Downsizers are getting younger, sooner


I don't know about you, but I am not getting any older.

Despite all evidence to the contrary -- that not one but two of my kids who were just in car seats a few minutes ago are in college, that my skin suddenly has about as much rebound as a 20-year-old bathing suit, and that the only thing about me getting stronger is my eyeglass prescription -- I am not aging. Is that clear?

However, because others out there are aging, or so I'm told, I am passing on this very good advice to both older adults with grown children and grown children of older adults:

It is not too soon to think about downsizing. In fact, it's hip.

"Parents always say they don't want to be a burden to their kids," said Kay Morrison, owner of The Occasional Wife, a New Orleans-based company that helps people clear out and organize their homes, "but you're burdening your kids by not going through your stuff."

"I'll say!" I tell her. "I will never recover the brain cells, heart muscle, and years yanked off my life that I lost last year when I cleared out my parents' fully loaded home."

"One of the best gifts parents can give their children is to take care of all this while they are capable and healthy and can make decisions," says Morrison.

"Fat chance," I say. "Parents are more stubborn than kids. Whenever I brought up the idea of purging stuff to mom, she would clench her fists, close her eyes and shake her head." (And you wonder where I get my denial streak?)

That resistance is changing, says Morrison, whose downsizing clientele keeps getting younger.

In 2006, when she started her company (which is now in Los Angeles, Atlanta and Morristown, New Jersey, too), most of her downsizing clients were in their late 70s and 80s. "Now more are in their 60s," she says. "They want to get this done sooner, to simplify their lives, relieve some financial stress, have more freedom, and leave less for their kids to deal with."

"Isn't that morbid? I mean, doesn't all that letting go and living smaller make them feel as if they're, well, winding down?" I ask, not that I would, sorry, since I'm not aging.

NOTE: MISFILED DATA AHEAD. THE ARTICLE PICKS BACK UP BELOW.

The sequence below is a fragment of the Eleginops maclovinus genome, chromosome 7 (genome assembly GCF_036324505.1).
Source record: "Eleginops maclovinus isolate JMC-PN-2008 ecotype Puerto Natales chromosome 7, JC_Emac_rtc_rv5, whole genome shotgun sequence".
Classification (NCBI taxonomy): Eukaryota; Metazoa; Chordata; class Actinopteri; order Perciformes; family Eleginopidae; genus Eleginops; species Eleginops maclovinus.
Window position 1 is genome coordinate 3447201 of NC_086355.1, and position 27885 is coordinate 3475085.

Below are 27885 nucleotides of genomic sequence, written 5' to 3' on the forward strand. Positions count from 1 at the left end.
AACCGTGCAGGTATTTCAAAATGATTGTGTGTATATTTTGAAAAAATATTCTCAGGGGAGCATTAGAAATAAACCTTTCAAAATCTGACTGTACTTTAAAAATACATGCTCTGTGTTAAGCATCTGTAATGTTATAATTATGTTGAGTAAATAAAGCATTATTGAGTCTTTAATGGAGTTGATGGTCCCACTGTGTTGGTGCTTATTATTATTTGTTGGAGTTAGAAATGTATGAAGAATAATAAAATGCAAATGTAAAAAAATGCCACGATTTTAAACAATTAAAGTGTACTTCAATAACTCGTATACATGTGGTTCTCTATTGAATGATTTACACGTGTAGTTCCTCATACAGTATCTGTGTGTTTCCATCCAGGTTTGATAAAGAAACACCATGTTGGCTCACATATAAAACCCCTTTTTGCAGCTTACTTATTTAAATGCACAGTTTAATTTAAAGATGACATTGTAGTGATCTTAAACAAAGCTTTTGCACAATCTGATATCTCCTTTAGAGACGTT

"No, no," says Morrison. "They don't see this as the next step to death." (Aach! She said the D word.) "They see it as the next step to freedom. When they're done, they're ecstatic."

Because not everyone who wants to lighten their planetary load can have Morrison on the job, here is her best downsizing advice:


Picture what a great downsize looks like. Morrison describes it this way: "Everything is easier, simpler, more enjoyable, less hectic, and less stressful. And, you have the things around that you love and enjoy most."


Invite someone who brings an unbiased clear head in to help. Besides an abundance of energy, Morrison says she brings the ability to see the big picture and the end result. "I don't get overwhelmed." Find that someone.


Get packs of them and make a key: Purple is keep. Yellow means give away. Green goes to a family member. Red is for garage sale. Go room by room and put stickers on everything. "When you're done, you will have completed the hardest part of the job, making the decisions," said Morrison.


It's easy for family members not living in the home to put off claiming what they want. Meanwhile, the person on the front lines doesn't want to get rid of stuff because he fears someone later saying, "I can't believe you got rid of that!" Issue a deadline. Tell family members the date you plan to have the house cleared out, and to let you know by then what they would like or otherwise hold their peace.


FaceTime or Skype family members. Walk them through the house as you apply colored stickers with their names on what they want. On little stuff , like tools or jewelry, put items on a table or in a bag that bears a sticker with their name on it.


When kids move out, the family house often remains a repository for all their memorabilia: baseball gloves, ice skates, school pictures. "It's not your job to save everything from your children's lives," said Morrison. "Box up what belongs to each kid and send it to them." If it's furniture you no longer want but your children do, tell them to claim it now or never. Don't be the family storage locker.


If you are moving to a smaller place, say from 3,000 square feet to 1,500, figure you'll need to cut your stuff by half, or more. To picture what will and won't fit, sketch a floor plan of the new place, then makes cut-outs of the furniture and arrange it in the sketch.

Similarly, Morrison suggests making a diagram of the kitchen cabinets. Use sticky notes to indicate where such items as glassware, dishes, and small appliances will go. "When I show clients this is the only shelf they will have for glassware, they get it." she says. "When they become active in the process, their anxiety disappears."

Syndicated columnist and speaker Marni Jameson is the author of "House of Havoc" and "The House Always Wins" (Da Capo Press). Contact her through

Last modified: May 29, 2014
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